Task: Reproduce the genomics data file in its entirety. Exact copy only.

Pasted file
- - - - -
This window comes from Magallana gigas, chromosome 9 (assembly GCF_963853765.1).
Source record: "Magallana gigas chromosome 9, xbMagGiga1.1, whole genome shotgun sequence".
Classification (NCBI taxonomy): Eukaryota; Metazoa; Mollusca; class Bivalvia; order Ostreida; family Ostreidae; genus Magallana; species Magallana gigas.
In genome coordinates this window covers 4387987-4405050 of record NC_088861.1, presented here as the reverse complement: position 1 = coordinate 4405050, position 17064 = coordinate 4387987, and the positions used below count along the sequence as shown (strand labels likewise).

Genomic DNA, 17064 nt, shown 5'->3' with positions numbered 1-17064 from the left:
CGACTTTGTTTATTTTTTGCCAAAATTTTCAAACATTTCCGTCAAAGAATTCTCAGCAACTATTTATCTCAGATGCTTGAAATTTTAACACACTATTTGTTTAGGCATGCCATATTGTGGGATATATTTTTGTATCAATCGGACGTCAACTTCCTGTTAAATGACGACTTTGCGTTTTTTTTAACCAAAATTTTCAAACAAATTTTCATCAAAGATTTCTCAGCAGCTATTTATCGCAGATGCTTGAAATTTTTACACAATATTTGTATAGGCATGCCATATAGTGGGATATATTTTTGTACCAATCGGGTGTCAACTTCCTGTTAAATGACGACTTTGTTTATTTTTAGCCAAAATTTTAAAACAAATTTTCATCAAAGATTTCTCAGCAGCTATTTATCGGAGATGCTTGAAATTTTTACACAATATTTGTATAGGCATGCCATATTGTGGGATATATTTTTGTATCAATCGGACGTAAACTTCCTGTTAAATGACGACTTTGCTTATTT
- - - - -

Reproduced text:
This window comes from Magallana gigas, chromosome 9 (assembly GCF_963853765.1).
Source record: "Magallana gigas chromosome 9, xbMagGiga1.1, whole genome shotgun sequence".
Classification (NCBI taxonomy): Eukaryota; Metazoa; Mollusca; class Bivalvia; order Ostreida; family Ostreidae; genus Magallana; species Magallana gigas.
In genome coordinates this window covers 4387987-4405050 of record NC_088861.1, presented here as the reverse complement: position 1 = coordinate 4405050, position 17064 = coordinate 4387987, and the positions used below count along the sequence as shown (strand labels likewise).

Genomic DNA, 17064 nt, shown 5'->3' with positions numbered 1-17064 from the left:
CGACTTTGTTTATTTTTTGCCAAAATTTTCAAACATTTCCGTCAAAGAATTCTCAGCAACTATTTATCTCAGATGCTTGAAATTTTAACACACTATTTGTTTAGGCATGCCATATTGTGGGATATATTTTTGTATCAATCGGACGTCAACTTCCTGTTAAATGACGACTTTGCGTTTTTTTTAACCAAAATTTTCAAACAAATTTTCATCAAAGATTTCTCAGCAGCTATTTATCGCAGATGCTTGAAATTTTTACACAATATTTGTATAGGCATGCCATATAGTGGGATATATTTTTGTACCAATCGGGTGTCAACTTCCTGTTAAATGACGACTTTGTTTATTTTTAGCCAAAATTTTAAAACAAATTTTCATCAAAGATTTCTCAGCAGCTATTTATCGGAGATGCTTGAAATTTTTACACAATATTTGTATAGGCATGCCATATTGTGGGATATATTTTTGTATCAATCGGACGTAAACTTCCTGTTAAATGACGACTTTGCTTATTT